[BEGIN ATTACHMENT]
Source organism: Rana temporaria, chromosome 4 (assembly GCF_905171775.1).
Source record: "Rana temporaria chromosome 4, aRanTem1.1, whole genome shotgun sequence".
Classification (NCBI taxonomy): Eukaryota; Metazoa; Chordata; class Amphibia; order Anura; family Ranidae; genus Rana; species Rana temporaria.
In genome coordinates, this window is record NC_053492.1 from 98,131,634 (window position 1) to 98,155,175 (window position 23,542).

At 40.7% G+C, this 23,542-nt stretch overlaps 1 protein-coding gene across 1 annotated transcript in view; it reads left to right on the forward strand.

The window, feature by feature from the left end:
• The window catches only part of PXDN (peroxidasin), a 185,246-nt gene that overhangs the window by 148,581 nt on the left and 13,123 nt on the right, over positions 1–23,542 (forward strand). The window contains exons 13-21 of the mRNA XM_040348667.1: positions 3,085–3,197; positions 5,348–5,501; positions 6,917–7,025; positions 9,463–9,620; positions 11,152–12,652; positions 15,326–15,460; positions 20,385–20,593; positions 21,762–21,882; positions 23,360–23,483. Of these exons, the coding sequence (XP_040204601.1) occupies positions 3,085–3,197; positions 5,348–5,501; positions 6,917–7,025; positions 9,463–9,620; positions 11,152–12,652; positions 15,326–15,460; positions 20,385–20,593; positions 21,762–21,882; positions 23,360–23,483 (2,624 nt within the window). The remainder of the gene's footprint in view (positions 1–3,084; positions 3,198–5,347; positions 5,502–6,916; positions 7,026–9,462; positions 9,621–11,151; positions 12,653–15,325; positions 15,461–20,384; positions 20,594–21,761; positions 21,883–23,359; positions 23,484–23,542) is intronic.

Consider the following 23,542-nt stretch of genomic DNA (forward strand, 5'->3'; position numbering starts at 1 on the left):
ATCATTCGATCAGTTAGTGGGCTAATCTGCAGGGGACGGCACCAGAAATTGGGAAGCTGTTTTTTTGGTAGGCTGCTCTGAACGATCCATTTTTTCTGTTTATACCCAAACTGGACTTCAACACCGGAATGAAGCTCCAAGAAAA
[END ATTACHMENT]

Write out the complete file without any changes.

Source organism: Rana temporaria, chromosome 4 (assembly GCF_905171775.1).
Source record: "Rana temporaria chromosome 4, aRanTem1.1, whole genome shotgun sequence".
Classification (NCBI taxonomy): Eukaryota; Metazoa; Chordata; class Amphibia; order Anura; family Ranidae; genus Rana; species Rana temporaria.
In genome coordinates, this window is record NC_053492.1 from 98,131,634 (window position 1) to 98,155,175 (window position 23,542).

At 40.7% G+C, this 23,542-nt stretch overlaps 1 protein-coding gene across 1 annotated transcript in view; it reads left to right on the forward strand.

The window, feature by feature from the left end:
• The window catches only part of PXDN (peroxidasin), a 185,246-nt gene that overhangs the window by 148,581 nt on the left and 13,123 nt on the right, over positions 1–23,542 (forward strand). The window contains exons 13-21 of the mRNA XM_040348667.1: positions 3,085–3,197; positions 5,348–5,501; positions 6,917–7,025; positions 9,463–9,620; positions 11,152–12,652; positions 15,326–15,460; positions 20,385–20,593; positions 21,762–21,882; positions 23,360–23,483. Of these exons, the coding sequence (XP_040204601.1) occupies positions 3,085–3,197; positions 5,348–5,501; positions 6,917–7,025; positions 9,463–9,620; positions 11,152–12,652; positions 15,326–15,460; positions 20,385–20,593; positions 21,762–21,882; positions 23,360–23,483 (2,624 nt within the window). The remainder of the gene's footprint in view (positions 1–3,084; positions 3,198–5,347; positions 5,502–6,916; positions 7,026–9,462; positions 9,621–11,151; positions 12,653–15,325; positions 15,461–20,384; positions 20,594–21,761; positions 21,883–23,359; positions 23,484–23,542) is intronic.

Consider the following 23,542-nt stretch of genomic DNA (forward strand, 5'->3'; position numbering starts at 1 on the left):
ATCATTCGATCAGTTAGTGGGCTAATCTGCAGGGGACGGCACCAGAAATTGGGAAGCTGTTTTTTTGGTAGGCTGCTCTGAACGATCCATTTTTTCTGTTTATACCCAAACTGGACTTCAACACCGGAATGAAGCTCCAAGAAAA